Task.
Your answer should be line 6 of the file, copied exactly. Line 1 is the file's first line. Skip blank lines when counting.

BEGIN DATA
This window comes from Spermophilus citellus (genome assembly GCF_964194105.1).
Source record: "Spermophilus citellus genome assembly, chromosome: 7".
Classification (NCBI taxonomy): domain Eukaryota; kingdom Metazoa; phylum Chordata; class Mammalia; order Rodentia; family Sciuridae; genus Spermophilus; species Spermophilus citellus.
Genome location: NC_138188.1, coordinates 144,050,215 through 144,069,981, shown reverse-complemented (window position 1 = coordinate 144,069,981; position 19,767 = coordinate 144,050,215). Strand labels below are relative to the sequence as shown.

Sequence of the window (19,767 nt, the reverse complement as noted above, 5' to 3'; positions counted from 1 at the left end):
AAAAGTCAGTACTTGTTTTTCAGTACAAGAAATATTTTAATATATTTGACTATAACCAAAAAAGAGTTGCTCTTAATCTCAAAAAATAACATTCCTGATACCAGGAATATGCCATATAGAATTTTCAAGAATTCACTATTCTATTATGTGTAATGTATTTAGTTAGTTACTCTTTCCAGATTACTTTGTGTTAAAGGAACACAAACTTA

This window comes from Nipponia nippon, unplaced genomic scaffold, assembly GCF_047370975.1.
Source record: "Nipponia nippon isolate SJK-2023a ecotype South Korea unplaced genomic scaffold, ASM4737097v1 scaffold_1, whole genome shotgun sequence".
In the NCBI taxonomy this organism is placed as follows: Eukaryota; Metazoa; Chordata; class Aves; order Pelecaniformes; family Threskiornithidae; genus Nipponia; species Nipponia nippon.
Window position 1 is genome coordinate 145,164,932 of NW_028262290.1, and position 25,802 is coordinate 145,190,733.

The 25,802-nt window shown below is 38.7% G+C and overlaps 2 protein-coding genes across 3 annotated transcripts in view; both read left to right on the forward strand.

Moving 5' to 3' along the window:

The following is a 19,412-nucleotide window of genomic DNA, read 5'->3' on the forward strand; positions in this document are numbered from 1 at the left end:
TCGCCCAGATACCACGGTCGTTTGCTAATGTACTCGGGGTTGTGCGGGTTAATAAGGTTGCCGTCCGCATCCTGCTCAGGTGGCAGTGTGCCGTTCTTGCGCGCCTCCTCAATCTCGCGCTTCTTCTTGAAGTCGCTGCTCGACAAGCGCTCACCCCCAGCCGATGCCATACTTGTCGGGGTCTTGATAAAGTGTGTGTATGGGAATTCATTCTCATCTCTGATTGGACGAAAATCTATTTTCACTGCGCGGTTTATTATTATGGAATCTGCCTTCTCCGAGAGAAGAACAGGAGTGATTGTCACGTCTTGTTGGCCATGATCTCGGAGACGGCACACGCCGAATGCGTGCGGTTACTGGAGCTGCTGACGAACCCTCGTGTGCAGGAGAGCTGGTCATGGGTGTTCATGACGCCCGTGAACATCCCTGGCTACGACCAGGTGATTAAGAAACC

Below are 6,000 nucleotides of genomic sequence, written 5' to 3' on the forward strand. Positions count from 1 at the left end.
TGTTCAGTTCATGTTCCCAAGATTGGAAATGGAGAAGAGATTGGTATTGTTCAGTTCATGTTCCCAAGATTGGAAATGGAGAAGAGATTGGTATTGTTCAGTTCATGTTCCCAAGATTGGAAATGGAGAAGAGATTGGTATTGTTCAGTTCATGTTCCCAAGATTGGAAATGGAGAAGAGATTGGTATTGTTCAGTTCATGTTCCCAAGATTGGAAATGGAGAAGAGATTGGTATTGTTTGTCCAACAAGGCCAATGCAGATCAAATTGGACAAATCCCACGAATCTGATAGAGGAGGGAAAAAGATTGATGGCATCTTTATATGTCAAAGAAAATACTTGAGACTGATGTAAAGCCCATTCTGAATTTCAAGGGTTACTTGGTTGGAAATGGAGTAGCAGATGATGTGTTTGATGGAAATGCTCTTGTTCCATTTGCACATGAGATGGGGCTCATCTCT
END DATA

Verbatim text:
AAAAGTCAGTACTTGTTTTTCAGTACAAGAAATATTTTAATATATTTGACTATAACCAAAAAAGAGTTGCTCTTAATCTCAAAAAATAACATTCCTGATACCAGGAATATGCCATATAGAATTTTCAAGAATTCACTATTCTATTATGTGTAATGTATTTAGTTAGTTACTCTTTCCAGATTACTTTGTGTTAAAGGAACACAAACTTA